LSD now: How the psychedelic renaissance changed acid

“Nonetheless, psychedelics – including acid – have unquestionably returned to the American mainstream. One study suggests that Google searches for LSD nearly doubled between 2012 and 2014, and the amount of activity around the world – including the organization of a worldwide psychedelic community – suggests an almost undeniable psychedelic uptick.” 

The growing acceptance has let a new generation of users come out of the “psychedelic closet” Around the world, psychedelic users have begin to organize around an ongoing campaign with hashtags like #psychedelicsbecause. With the harsh mandatory minimum sentences of the Drug War fading into the past, psychedelic users are becoming more vocal about their experiments and practices, and the ways that psychedelics have positively transformed their lives. Self-consciously borrowing a model from identity politics (for which they’ve also been criticized), the groups of loosely connected organizations share the mission of normalizing what is sometimes considered a deviant activity.  And the newly outted community of LSD users is organizing The social media age has also produced an infrastructure of advocacy groups and community organizations supporting a range of ideas, including medical regulation, private practices, experience sharing and pill testing. MAPS is perhaps prototypical of these groups, working to influence policy, nurturing a network of trained psychedelic therapists, and supporting groups to provide risk reduction services at festivals around the world. Often using sites like to connect, a group of loosely connected psychedelic societies is springing up. The strategy to try and legalize LSD has evolved. With psychedelics permanently enmeshed in American life, groups like MAPS have worked to create frameworks for psychedelic therapy, and many over the years (such as Timothy Leary) have made the argument for cognitive freedom. But Jag Davies of the anti-criminalization Drug Policy Alliance believes that a more direct approach might come through the decriminalization movement, discovering in early polling that even in conservative states like South Carolina, some 59 percent of primary voters supported outright decriminalization of drug possession. “There’s no good reason for people who use psychedelics to be treated as criminals, especially given the current political and scientific consensus that drug use is best addressed as a health issue instead of a criminal issue,” says Davies. With Portugal and other European countries already a decade or more into successful decriminalization, the United States could be closer than some think. “Even if psychedelic therapy becomes legal,” Davies adds, “most people who use psychedelics will certainly continue to do so outside of government-sanctioned, medically-supervised settings.”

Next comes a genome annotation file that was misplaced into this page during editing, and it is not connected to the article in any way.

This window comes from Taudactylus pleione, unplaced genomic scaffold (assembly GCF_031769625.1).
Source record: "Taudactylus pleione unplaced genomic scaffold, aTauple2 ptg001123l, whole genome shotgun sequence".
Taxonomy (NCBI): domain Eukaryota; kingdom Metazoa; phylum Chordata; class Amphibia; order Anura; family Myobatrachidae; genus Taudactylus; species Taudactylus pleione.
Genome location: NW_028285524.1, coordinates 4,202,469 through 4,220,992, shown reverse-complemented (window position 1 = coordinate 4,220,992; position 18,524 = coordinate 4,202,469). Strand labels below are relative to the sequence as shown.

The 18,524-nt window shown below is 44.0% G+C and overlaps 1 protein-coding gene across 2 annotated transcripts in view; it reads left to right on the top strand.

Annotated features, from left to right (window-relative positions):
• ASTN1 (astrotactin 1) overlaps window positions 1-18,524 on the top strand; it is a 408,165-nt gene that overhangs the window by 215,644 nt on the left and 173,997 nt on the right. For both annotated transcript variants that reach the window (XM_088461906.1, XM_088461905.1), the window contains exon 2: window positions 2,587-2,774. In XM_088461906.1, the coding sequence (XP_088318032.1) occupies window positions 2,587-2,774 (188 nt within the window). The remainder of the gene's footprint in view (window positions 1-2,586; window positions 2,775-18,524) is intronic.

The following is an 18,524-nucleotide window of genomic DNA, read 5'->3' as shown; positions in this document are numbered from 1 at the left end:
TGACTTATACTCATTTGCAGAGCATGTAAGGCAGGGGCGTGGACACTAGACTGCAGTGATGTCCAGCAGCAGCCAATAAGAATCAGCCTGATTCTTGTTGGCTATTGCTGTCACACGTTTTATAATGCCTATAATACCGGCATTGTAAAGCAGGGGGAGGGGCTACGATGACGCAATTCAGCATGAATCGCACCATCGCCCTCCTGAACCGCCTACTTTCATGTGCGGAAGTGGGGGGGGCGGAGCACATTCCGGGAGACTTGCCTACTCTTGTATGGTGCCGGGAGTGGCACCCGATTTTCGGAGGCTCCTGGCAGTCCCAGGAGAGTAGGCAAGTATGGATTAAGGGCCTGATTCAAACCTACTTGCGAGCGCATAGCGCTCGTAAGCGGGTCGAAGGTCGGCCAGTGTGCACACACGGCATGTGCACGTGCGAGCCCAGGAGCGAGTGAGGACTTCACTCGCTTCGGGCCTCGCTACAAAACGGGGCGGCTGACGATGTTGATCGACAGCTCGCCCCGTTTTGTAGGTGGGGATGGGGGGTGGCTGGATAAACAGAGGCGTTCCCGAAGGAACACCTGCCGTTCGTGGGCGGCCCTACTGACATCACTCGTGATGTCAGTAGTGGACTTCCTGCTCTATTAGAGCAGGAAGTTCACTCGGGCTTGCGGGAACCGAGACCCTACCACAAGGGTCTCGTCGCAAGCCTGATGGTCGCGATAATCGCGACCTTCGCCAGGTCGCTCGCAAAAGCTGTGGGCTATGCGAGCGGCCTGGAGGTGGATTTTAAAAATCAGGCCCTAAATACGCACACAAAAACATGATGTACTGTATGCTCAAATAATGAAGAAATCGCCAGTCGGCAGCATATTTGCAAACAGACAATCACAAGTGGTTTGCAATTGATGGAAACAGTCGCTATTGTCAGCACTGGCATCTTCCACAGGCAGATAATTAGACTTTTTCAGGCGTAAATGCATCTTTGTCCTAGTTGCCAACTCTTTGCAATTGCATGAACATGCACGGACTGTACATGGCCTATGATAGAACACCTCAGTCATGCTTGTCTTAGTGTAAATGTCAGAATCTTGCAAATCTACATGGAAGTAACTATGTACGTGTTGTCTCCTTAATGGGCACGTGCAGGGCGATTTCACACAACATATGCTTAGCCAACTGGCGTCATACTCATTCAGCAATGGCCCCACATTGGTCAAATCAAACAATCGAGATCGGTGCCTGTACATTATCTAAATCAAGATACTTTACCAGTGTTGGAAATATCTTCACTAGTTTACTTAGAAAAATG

Original Article (Rolling Stone):
LSD now: How the psychedelic renaissance changed acid
Artwork Fair Use: Harry Rose

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